For three years, Erik Murphy dared not venture inside.
As one of his team’s most efficient 3-point shooters, Murphy knew wandering too far into the paint meant shelving his patented outside stroke for a tough, contested 2-point field goal.
Instead, Florida’s 6-foot-10 starting power forward compiled a shot selection during the Gators’ Elite Eight run last season that was more on par with a low-volume shooting guard than an SEC big man.
More than half of Murphy’s 270 shots from a year ago came from behind the arc.
While he hit a team-high 49.7 percent of those attempts from three, Murphy made a decision this offseason to change his reputation as a solely one-dimensional offensive threat.
Heading into his senior year, he would work to become a complete player.
“That was something I tried to work on in the offseason with the coaches, just catching it and having a more versatile game down low,” Murphy said.
The work began in the weight room, where Murphy took strides to match his strength to his size.
Florida coach Billy Donovan also challenged Murphy to develop his post moves and consistently look to look for the ball on the block
“That’s the one dimension I’ve told Erik he’s needed to add to his game is to go inside and catch the ball against a smaller person and score,” Donovan said.
The results have played out almost immediately this season.
In Florida’s toughest test through the first month of the season against then-No. 22 Wisconsin on Nov. 11, Murphy became just the second player in Florida history to shoot 10 of 10 from the floor.
Facing a stingy Badgers’ frontline known for its size and defense, Murphy made eight field goals in the paint and took just a pair of 3-pointers to lead the Gators to a 74–56 win at home.
“It’s helped just being in the weight room all offseason,” Murphy said. “Just feeling stronger, I think it helps with my confidence to just be able to bang down low a little bit more. And I just know that I’ll be able to hang down there.”
The rest of Florida’s frontcourt was also overhauled physically this season.
Instead of hitting the weights like Murphy, Patric Young, a 6-foot-9 center, worked to improve his stamina and endurance to play more minutes this year. Fellow junior Will Yeguete also added 15 pounds over summer, helping to compensate for his undersized 6-foot-7 frame at forward.
Though both Young and Yeguete have made marked improvements heading into this season, Murphy’s transformation has been a revelation for his teammates.
“It’s amazing,” senior guard Mike Rosario said. “Anyone would like to go 10 for 10 from the field, and I just feel that Murphy’s been putting in a lot of work. You know,
Murph’s been working on his shot after practice, staying in the gym and staying after. And it all pays off.”
Murphy’s newfound penchant for post scoring has held up through the Gators’ first four games. He’s attempted 34 shots on 58.8 percent shooting, with less than half coming from the 3-point arc.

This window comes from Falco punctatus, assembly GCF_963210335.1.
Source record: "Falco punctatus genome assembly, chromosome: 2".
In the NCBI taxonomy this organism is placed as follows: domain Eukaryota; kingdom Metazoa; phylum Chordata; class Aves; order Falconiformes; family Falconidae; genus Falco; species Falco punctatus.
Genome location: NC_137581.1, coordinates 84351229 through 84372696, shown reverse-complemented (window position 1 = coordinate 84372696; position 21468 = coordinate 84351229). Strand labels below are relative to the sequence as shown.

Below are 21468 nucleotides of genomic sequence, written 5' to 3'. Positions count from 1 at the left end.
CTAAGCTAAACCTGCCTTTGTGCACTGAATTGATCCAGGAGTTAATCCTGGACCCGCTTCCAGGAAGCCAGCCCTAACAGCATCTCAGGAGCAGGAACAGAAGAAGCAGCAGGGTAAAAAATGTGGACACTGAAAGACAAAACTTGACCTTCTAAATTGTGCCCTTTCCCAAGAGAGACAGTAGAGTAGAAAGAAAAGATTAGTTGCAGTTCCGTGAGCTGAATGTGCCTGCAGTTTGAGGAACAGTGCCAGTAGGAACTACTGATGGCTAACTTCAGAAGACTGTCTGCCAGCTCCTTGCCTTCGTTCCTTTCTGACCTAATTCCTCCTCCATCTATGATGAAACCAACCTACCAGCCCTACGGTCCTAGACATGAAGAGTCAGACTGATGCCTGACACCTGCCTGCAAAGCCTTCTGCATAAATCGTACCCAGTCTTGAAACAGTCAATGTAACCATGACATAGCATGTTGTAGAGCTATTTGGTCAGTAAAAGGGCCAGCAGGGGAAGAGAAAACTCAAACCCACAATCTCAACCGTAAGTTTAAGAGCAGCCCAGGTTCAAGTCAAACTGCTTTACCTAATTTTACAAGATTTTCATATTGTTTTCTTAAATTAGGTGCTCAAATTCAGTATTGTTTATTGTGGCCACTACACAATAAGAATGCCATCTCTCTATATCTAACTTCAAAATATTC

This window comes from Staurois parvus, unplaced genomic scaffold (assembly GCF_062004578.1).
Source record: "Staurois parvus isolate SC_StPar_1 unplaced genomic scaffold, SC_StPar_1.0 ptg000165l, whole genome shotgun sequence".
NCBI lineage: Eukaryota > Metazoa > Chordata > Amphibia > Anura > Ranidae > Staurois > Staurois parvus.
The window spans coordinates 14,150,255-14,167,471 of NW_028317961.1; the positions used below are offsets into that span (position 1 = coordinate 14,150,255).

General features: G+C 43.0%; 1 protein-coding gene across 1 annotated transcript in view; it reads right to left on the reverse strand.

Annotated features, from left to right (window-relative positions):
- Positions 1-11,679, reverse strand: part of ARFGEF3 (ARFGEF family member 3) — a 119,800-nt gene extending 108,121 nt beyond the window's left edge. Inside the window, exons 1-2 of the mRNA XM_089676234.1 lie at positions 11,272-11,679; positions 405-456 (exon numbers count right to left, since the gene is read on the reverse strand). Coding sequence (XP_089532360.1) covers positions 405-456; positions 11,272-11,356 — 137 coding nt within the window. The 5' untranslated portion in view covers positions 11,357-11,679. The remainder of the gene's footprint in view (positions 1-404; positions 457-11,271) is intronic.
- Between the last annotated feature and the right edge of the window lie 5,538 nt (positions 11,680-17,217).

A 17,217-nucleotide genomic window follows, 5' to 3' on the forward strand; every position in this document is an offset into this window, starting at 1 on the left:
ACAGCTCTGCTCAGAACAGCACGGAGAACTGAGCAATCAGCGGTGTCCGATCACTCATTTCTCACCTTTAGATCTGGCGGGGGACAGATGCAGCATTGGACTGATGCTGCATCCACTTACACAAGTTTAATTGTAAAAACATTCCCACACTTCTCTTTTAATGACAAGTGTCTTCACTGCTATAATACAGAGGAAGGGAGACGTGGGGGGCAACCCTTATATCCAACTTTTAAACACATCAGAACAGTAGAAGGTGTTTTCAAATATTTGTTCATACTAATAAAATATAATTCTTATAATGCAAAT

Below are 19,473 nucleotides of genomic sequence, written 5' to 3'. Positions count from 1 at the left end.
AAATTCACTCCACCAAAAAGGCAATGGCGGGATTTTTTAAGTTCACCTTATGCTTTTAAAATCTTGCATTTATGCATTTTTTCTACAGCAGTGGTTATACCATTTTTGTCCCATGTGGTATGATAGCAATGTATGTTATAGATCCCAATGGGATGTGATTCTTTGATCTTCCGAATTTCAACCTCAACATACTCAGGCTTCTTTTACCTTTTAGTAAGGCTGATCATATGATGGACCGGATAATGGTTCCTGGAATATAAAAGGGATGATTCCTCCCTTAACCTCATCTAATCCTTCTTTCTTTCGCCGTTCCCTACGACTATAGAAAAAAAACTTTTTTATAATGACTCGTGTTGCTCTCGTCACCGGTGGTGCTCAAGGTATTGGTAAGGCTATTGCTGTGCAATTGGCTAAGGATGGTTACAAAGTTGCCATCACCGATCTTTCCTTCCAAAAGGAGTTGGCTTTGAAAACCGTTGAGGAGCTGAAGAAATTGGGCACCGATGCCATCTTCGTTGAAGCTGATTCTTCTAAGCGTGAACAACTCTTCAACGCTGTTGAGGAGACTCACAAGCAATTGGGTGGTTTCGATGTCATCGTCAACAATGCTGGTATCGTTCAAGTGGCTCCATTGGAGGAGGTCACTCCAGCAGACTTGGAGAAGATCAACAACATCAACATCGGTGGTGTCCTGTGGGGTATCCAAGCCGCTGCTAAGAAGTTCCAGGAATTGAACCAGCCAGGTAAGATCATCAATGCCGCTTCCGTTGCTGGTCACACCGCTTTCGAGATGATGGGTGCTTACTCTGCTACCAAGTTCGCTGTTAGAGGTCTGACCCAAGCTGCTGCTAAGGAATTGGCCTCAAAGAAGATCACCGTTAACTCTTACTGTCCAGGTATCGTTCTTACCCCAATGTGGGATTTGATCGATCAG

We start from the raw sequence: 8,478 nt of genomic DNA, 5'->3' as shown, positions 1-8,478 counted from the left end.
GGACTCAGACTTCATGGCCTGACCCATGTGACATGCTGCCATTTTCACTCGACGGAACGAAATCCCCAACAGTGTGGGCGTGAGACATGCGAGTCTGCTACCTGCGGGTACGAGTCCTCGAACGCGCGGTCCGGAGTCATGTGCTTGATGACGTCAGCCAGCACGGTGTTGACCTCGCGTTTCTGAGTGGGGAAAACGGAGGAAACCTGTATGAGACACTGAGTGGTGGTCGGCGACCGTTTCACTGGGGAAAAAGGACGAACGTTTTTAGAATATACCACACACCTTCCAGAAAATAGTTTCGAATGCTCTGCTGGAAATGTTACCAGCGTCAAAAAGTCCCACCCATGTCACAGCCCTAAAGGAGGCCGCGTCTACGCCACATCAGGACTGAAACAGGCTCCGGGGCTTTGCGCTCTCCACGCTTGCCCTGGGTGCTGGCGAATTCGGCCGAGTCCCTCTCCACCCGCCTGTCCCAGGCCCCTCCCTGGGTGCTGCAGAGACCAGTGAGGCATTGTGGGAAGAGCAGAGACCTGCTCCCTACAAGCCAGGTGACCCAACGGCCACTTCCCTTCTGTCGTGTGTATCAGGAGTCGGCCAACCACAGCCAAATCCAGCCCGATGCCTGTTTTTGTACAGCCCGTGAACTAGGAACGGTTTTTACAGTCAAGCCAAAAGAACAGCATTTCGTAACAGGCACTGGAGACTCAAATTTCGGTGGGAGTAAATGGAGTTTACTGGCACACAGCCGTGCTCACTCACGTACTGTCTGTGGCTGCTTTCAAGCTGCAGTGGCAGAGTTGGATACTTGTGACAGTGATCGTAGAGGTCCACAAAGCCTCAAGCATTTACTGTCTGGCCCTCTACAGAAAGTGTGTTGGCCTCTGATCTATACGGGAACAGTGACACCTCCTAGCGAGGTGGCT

While he is no longer taking 51 percent of his shots from three like last year, Murphy is still working on recognizing mismatches on the floor. With his ability to stretch defenses in Donovan’s ball-screen driven offense, Murphy frequently finds matchups on the court with much smaller players.
“We’ve spent some time with Erik just trying to put him in situations where teams try to switch different people on him and putting him in areas of the floor where he can take advantage of a smaller guy on him,” Donovan said. “And I think a year ago he had a hard time with that, and this year, I think he’s gotten better.”
Murphy, in part, attributes his makeover as a player to the improvements he’s made off the court during his career, as well.
In April 2011, he had well-documented legal issues after being arrested in St.
Augustine with former Gators forward Cody Larson and team manager Josh Adel on third-degree burglary charges.
Then entering his junior year, Murphy was suspended indefinitely and had to work his way back onto the team and re-earn his roster spot before the season.
“I’m in a good place right now being here, being able to play,” Murphy said.
“Some of the stuff that happened to me just made me realize how fortunate I am and made me really, really appreciative.”
With the Gators going through a similar suspension case this season involving junior point guard Scottie Wilbekin – caused by an undisclosed violation of team rules – Murphy said he can be an example to younger players of how they can turn their careers around.
Wilbekin was reinstated to the team on Nov. 16 after serving a three-game suspension that began before Florida’s cancelled season opener on Nov. 9 against Georgetown.
“I think I can definitely help him with that just talking to him about the situation he’s in and try to turn whatever negative into a positive.” Murphy said. “It’s kind of making the choice to do all the right stuff and just sticking to that.”
This article first appeared in Gator Country’s December issue.